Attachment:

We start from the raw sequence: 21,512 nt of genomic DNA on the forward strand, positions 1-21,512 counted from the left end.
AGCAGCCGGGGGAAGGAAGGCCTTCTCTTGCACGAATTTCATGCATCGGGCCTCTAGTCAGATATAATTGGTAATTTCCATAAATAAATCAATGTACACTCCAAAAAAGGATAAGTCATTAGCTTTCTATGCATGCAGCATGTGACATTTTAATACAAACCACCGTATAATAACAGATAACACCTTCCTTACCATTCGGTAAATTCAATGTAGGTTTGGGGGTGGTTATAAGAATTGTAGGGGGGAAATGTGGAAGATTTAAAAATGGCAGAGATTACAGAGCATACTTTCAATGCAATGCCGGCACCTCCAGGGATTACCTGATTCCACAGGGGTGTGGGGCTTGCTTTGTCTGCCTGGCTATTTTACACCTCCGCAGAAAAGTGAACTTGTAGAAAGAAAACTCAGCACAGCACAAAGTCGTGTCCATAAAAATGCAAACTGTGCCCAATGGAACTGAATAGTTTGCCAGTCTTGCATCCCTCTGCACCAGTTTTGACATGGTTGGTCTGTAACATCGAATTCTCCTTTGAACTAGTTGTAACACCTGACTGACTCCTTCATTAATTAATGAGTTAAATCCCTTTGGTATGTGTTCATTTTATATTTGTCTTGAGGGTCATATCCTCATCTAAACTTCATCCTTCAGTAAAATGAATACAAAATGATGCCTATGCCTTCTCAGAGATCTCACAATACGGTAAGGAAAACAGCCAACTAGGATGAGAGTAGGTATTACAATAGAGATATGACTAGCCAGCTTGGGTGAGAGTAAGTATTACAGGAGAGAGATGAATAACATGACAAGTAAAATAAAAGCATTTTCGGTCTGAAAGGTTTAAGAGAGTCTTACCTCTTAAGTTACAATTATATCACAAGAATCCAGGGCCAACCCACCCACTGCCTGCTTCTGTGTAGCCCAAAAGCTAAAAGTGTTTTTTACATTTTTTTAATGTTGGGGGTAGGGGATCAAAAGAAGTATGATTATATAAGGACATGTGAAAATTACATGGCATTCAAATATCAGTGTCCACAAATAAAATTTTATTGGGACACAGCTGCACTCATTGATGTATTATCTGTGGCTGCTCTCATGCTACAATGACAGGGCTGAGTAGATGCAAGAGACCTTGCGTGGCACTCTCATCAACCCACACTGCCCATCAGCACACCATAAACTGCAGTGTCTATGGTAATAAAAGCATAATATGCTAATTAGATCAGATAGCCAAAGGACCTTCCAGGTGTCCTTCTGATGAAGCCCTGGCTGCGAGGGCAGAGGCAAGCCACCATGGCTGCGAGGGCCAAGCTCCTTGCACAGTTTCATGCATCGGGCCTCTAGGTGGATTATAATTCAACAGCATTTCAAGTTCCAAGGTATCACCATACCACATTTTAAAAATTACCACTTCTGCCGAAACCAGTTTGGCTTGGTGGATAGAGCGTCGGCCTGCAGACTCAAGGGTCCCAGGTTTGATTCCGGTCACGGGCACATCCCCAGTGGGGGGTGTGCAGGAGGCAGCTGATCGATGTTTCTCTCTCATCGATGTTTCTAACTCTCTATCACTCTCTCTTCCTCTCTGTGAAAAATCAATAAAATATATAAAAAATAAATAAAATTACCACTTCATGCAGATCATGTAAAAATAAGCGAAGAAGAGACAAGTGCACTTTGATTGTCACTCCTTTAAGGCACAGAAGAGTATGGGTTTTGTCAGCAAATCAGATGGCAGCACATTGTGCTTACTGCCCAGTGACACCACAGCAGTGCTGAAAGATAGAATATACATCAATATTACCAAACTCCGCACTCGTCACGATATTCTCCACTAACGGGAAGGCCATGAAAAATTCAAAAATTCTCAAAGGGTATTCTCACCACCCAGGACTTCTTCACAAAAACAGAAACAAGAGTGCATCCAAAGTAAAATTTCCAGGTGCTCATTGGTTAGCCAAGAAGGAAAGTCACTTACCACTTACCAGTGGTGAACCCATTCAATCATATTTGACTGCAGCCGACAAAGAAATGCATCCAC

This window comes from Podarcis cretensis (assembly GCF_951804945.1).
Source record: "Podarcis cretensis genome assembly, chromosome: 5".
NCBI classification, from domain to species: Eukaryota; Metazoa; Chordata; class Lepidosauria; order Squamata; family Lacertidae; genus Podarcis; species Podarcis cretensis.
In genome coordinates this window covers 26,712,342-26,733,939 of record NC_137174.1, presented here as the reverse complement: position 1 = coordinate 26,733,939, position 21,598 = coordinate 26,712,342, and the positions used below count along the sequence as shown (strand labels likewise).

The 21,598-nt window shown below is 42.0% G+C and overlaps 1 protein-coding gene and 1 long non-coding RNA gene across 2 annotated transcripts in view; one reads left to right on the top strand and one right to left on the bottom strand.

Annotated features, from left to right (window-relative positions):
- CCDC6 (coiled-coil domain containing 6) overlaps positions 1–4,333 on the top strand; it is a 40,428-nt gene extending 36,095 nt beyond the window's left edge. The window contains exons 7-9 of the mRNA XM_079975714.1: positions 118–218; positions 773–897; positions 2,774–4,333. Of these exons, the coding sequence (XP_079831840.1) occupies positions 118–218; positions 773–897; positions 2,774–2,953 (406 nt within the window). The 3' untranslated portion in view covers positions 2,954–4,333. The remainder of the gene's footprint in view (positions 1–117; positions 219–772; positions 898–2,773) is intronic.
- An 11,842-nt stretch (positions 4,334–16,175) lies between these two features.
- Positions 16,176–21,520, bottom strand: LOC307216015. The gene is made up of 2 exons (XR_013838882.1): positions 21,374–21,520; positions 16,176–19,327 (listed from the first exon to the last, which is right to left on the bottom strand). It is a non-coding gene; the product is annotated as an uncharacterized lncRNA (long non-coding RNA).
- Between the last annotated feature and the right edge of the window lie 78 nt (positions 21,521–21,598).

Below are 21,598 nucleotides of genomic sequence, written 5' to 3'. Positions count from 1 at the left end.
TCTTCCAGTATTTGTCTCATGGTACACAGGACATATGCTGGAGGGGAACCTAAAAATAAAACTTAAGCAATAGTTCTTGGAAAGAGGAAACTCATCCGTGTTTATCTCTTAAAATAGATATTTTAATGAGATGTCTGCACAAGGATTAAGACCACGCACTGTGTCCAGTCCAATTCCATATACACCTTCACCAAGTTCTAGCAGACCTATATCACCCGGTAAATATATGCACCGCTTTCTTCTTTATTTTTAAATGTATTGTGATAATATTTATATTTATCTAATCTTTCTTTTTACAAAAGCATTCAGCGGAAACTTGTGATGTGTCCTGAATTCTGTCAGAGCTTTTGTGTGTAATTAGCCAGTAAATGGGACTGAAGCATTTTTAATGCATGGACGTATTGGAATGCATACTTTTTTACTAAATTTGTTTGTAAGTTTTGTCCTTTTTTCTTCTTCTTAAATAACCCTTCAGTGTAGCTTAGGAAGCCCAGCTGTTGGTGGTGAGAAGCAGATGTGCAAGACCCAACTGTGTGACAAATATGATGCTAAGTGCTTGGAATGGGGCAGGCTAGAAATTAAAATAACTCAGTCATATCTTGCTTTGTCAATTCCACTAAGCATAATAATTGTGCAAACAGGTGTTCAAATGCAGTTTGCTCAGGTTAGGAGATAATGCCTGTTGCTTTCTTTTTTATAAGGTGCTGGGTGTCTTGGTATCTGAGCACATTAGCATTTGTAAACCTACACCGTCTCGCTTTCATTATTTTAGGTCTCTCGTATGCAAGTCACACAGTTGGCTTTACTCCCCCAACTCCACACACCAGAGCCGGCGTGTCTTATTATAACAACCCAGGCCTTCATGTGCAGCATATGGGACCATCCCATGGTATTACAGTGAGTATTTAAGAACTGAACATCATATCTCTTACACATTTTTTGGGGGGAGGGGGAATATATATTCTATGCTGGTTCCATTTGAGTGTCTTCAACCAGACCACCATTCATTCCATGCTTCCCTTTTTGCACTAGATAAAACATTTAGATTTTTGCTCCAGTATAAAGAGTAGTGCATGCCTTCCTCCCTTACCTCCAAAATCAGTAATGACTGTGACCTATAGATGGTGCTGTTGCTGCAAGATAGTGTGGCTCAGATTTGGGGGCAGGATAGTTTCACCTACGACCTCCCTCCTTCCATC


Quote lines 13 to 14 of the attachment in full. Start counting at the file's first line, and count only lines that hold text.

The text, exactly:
Below are 21,598 nucleotides of genomic sequence, written 5' to 3'. Positions count from 1 at the left end.
TCTTCCAGTATTTGTCTCATGGTACACAGGACATATGCTGGAGGGGAACCTAAAAATAAAACTTAAGCAATAGTTCTTGGAAAGAGGAAACTCATCCGTGTTTATCTCTTAAAATAGATATTTTAATGAGATGTCTGCACAAGGATTAAGACCACGCACTGTGTCCAGTCCAATTCCATATACACCTTCACCAAGTTCTAGCAGACCTATATCACCCGGTAAATATATGCACCGCTTTCTTCTTTATTTTTAAATGTATTGTGATAATATTTATATTTATCTAATCTTTCTTTTTACAAAAGCATTCAGCGGAAACTTGTGATGTGTCCTGAATTCTGTCAGAGCTTTTGTGTGTAATTAGCCAGTAAATGGGACTGAAGCATTTTTAATGCATGGACGTATTGGAATGCATACTTTTTTACTAAATTTGTTTGTAAGTTTTGTCCTTTTTTCTTCTTCTTAAATAACCCTTCAGTGTAGCTTAGGAAGCCCAGCTGTTGGTGGTGAGAAGCAGATGTGCAAGACCCAACTGTGTGACAAATATGATGCTAAGTGCTTGGAATGGGGCAGGCTAGAAATTAAAATAACTCAGTCATATCTTGCTTTGTCAATTCCACTAAGCATAATAATTGTGCAAACAGGTGTTCAAATGCAGTTTGCTCAGGTTAGGAGATAATGCCTGTTGCTTTCTTTTTTATAAGGTGCTGGGTGTCTTGGTATCTGAGCACATTAGCATTTGTAAACCTACACCGTCTCGCTTTCATTATTTTAGGTCTCTCGTATGCAAGTCACACAGTTGGCTTTACTCCCCCAACTCCACACACCAGAGCCGGCGTGTCTTATTATAACAACCCAGGCCTTCATGTGCAGCATATGGGACCATCCCATGGTATTACAGTGAGTATTTAAGAACTGAACATCATATCTCTTACACATTTTTTGGGGGGAGGGGGAATATATATTCTATGCTGGTTCCATTTGAGTGTCTTCAACCAGACCACCATTCATTCCATGCTTCCCTTTTTGCACTAGATAAAACATTTAGATTTTTGCTCCAGTATAAAGAGTAGTGCATGCCTTCCTCCCTTACCTCCAAAATCAGTAATGACTGTGACCTATAGATGGTGCTGTTGCTGCAAGATAGTGTGGCTCAGATTTGGGGGCAGGATAGTTTCACCTACGACCTCCCTCCTTCCATC